In an incident that exposed the gritty underbelly of life in a state penitentiary, two women, one middle-aged and the other well into her golden years, were arrested earlier this month for trying to smuggle in drugs and tobacco.

An investigation by Florida Department of Correction Senior Inspector J. Newton Livingston, with the inspector general’s contraband interdiction unit, led to the Jan. 11 arrest, in separate incidents, of Pamela A. Biggs, 50, New Smyrna Beach, and Sharon K. Kinser, 73, Nashville, Ga.

Both women were intercepted before they could hand over any contraband to the inmate they were to visit. Authorities reported in their probable cause affidavits that they had advance knowledge of the schemes after listening to “lawfully reported phone calls” of inmates at Franklin Correctional Institution.

Kinser is alleged to have tried to smuggle in a plastic bag containing more than 105 grams of tobacco, and 15 Lortab pills, which contain the narcotic hydrocodone.

Because the pills, which weighed nearly 11 grams, were in excess of the four-gram threshold for drug trafficking, Kinser was charged with trafficking in a controlled substance, as well as sale or possession of a controlled substance with intent to deliver and introduction of contraband into a state prison.

Biggs, who authorities said tried to smuggle in more than 29 grams of “synthetic cannabinoids wrapped with plastic and black tape,” was charged only with introduction of contraband into a state prison.

Livingston wrote that telephone conversations between Biggs and FCI inmate Edwin Plummer, 49, led the inspector to believe she “was going to introduce contraband at Plummer’s request on Jan. 11.”

How authorities became aware Kinser planned to smuggle in contraband to inmate Harry Page, 33, is not detailed in the probable cause report.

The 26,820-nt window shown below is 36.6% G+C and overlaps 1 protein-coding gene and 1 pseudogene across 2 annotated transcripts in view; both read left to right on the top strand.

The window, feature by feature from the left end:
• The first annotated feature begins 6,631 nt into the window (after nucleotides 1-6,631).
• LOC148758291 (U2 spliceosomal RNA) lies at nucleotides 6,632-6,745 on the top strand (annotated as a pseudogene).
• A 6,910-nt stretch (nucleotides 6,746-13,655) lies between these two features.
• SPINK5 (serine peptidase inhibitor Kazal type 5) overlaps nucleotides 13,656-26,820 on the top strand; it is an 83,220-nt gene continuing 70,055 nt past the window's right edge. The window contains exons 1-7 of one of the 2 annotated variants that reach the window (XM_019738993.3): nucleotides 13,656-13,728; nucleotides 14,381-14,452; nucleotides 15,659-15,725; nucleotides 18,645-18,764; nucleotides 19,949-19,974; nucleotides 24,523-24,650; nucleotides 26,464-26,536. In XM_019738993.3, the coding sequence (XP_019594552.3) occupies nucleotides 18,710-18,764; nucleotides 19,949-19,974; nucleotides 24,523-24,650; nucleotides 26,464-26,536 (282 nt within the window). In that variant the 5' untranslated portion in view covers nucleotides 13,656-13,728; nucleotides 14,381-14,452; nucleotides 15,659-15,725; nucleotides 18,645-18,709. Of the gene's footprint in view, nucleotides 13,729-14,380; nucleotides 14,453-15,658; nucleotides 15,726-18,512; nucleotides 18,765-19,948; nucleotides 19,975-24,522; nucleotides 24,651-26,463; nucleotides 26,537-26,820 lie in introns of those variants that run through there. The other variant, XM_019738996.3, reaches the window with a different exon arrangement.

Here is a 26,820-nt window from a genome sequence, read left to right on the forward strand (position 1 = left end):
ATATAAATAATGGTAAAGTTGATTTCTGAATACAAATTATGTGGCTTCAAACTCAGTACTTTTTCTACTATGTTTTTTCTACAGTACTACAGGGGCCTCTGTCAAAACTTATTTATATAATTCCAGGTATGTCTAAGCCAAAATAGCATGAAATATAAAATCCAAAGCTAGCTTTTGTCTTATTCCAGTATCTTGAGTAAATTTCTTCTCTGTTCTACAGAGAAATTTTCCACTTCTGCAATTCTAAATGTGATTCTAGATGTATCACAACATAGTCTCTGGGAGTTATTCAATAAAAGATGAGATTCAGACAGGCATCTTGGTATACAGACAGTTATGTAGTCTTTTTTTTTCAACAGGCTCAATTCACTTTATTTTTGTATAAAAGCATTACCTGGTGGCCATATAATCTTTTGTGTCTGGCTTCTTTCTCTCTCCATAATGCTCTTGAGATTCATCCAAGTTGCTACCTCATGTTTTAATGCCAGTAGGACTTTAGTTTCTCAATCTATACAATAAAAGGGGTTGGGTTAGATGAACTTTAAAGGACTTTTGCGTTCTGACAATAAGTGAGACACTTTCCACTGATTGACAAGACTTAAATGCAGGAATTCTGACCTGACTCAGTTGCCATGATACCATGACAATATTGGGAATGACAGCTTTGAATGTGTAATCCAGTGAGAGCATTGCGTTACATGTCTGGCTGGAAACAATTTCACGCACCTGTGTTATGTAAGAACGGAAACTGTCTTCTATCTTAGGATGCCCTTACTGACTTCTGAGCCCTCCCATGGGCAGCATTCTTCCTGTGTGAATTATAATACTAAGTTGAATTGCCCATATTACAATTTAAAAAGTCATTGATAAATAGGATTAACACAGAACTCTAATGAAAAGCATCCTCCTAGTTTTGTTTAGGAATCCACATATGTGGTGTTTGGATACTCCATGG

It says Kinser, as was the case with Biggs, voluntarily removed the contents from her groin area when confronted and questioned by authorities, in the presence of a female corrections officer.

In addition to a plastic bag filled with tobacco and the pills, Kinser was transporting a feminine napkin that contained two bundles of tobacco, weighing nearly 129 grams.

Kinser told authorities that she was introducing the items at Page’s request, and intended to give them to him. She “further admitted she had introduced tobacco in the same manner several times and hydrocodone on one other occasion,” read the report.

Kevin Steiger, the public defender, was appointed to represent Kinser, who was given a first appearance before Wakulla County Judge Jill Walker. She paid a $4,500 surety bond, and was released.

Steiger was also appointed by Walker to represent Biggs, who paid a $1,500 bond and was released.

Plummer, with a history of prison terms for robbery, burglary and theft in Volusia County, is about three years away from completing a 19-year sentence for kidnapping in the commission of a carjacking conducted without a deadly weapon, in Brevard County.

Page, also with a history of prison time for thefts and burglaries in Pasco County, is a little more than a year shy of finishing a 15-year sentence for kidnapping and committing sexual battery with a weapon or force.